Choosing The Best Performing Arts Programs: Yale School of Drama

While you’ve probably heard of Yale University, how about the Yale School of Drama? In fact, it’s become one of the top Drama Schools in the entire world. The more you know about the program, the more likely you’ll be to become a part of it.

It all began in 1924. That’s when Yale University founded its Department of Drama within its School of Fine Arts. It was the result of a donation from Edward S. Harkness, who had earned a B.A. from Yale in 1897. The Department of Drama’s first class began taking classes in 1925. Later, Yale began offering a Masters of Fine Arts, in 1931. And in 1955, the Yale School f Drama became an individual professional school of Yale University. By this time, the school was offering both a Masters and Doctorate in Fine Arts.

Here are some of the biggest features of the Yale School of Drama

1. Repertory Theatre

This is certainly one of the drama school’s most prominent features. For decades, the theatre has featured the productions of both classic and original plays. Interestingly, it was one of the first resident theaters whose works were later transferred to the world of commercial theatre-including Broadway. This practice has made the Repertory Theatre one of the most innovative ones in the USA.

2. Faculty

Another forte of the Yale School of Drama is its outstanding faculty. Its most notable faculty members have trained their students in areas such as Design, Playwriting, Directing, and Acting. The School of Drama’s faculty members are the essence of the school, as they’re responsible for shaping future professionals in the industry.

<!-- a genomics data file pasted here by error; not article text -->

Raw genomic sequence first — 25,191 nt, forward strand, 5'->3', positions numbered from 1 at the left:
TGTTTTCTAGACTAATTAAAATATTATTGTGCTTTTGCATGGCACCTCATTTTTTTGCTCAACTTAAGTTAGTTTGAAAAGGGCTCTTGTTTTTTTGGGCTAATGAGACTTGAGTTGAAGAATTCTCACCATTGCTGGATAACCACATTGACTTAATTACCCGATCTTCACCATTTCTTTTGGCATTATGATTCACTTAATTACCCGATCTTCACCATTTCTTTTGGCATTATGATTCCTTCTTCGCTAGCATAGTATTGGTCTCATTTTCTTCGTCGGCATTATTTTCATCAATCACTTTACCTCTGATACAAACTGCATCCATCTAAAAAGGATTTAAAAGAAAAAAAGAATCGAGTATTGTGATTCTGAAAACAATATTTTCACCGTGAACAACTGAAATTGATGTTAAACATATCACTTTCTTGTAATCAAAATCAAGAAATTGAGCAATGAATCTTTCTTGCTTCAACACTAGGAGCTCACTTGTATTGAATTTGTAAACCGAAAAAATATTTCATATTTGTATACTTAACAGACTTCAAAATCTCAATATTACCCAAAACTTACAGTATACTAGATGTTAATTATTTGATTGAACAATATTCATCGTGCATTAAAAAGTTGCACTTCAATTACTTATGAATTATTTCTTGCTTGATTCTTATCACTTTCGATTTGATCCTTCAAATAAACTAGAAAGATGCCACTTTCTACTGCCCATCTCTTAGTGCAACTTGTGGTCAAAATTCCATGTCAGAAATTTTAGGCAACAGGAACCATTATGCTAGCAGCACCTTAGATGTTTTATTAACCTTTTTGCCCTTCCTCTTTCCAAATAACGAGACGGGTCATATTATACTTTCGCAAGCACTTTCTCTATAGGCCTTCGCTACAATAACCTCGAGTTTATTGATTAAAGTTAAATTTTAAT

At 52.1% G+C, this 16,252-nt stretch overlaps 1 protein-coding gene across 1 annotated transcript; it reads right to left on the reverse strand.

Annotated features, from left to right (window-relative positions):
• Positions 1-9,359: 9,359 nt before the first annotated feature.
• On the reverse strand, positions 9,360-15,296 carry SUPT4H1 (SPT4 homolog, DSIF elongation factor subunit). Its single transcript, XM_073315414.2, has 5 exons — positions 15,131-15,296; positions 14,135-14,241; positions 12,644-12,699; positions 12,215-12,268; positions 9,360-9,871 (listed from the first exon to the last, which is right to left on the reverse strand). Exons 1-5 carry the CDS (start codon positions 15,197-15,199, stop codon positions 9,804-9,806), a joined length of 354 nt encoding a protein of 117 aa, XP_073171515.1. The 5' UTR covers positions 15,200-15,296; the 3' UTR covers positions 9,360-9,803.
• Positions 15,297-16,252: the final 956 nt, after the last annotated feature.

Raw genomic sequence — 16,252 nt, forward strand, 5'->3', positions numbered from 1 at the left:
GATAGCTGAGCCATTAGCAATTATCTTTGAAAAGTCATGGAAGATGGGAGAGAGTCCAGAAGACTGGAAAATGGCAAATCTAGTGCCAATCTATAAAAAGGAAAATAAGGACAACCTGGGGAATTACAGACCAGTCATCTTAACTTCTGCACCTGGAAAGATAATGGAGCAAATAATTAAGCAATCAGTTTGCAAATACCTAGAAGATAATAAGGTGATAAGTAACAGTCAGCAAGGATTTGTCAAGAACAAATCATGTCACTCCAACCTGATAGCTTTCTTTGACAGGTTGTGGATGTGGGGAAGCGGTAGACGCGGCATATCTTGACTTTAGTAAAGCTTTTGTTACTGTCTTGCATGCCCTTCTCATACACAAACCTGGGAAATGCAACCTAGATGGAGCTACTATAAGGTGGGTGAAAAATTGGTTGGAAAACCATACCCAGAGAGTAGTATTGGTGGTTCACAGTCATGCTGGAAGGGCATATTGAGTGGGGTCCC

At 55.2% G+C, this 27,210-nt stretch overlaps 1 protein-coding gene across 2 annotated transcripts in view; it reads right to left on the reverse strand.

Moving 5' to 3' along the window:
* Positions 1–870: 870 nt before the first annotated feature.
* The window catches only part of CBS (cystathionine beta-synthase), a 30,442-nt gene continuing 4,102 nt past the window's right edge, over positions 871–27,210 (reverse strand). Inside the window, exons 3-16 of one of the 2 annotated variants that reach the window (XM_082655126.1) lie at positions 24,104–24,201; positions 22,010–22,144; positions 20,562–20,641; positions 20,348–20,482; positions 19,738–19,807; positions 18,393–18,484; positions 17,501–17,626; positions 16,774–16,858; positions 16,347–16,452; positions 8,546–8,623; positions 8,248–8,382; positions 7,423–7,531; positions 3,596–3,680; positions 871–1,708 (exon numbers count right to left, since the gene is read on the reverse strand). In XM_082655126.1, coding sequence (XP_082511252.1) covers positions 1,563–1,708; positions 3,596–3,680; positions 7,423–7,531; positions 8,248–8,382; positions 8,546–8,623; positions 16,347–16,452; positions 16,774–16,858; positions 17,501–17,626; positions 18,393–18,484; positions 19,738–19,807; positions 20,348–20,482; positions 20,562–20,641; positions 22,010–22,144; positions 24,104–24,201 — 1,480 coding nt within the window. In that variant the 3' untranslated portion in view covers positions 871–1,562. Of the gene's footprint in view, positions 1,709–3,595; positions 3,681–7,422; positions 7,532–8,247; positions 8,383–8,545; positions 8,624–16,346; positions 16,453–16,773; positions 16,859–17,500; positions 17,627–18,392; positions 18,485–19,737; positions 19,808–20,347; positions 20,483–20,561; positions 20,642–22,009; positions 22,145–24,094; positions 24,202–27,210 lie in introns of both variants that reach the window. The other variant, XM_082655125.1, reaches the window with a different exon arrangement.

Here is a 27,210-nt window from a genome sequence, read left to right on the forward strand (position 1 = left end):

3. Alumni

Several renowned professionals in the theater, TV, and movie industries have graduated from Yale University’s School of Drama. Some of the most notable alumni include:

Angela Bassett: Boyz n the Hood (1991), Malcolm X (1992)

Paul Newman: Hud (1963), Cool Hand Luke (1967), Butch Cassidy and the Sundance Kid (1969), The Sting (1973), Slap Shot (1977), The Color of Money(1986), Road to Perdition (2002)

Ed Norton: Primal Fear (1996), American History X (1998), Fight Club (1999)

Sigourney Weaver: Alien (1979), Aliens (1986), Wall-E (2008), Avatar (2009)

Meryl Streep: Too many to list!!!!!

4. Tradition

Not only is the Yale School of Drama one of the top drama schools in the USA, but it also has the nation’s second-oldest theater association in colleges. In fact, the Yale Dramatic Association was founded over a century ago, in 1900. Afterwards, the association put on several productions, including both classic and original plays.

5. Structure

This is yet another of the main features of the Yale School of Drama. Students of the school spend their mornings taking classes. Then in the afternoons, the students prepare for productions of the School of Drama and Yale Repertory Theatre. The students also spend time watching productions of their colleagues. While the schedule is hectic, it helps to produce outstanding professionals in the industry.

Not only is Yale one of the oldest university’s in the USA, but it also boasts of one of the oldest and best Drama Schools as well.

Performing Arts and Its Branches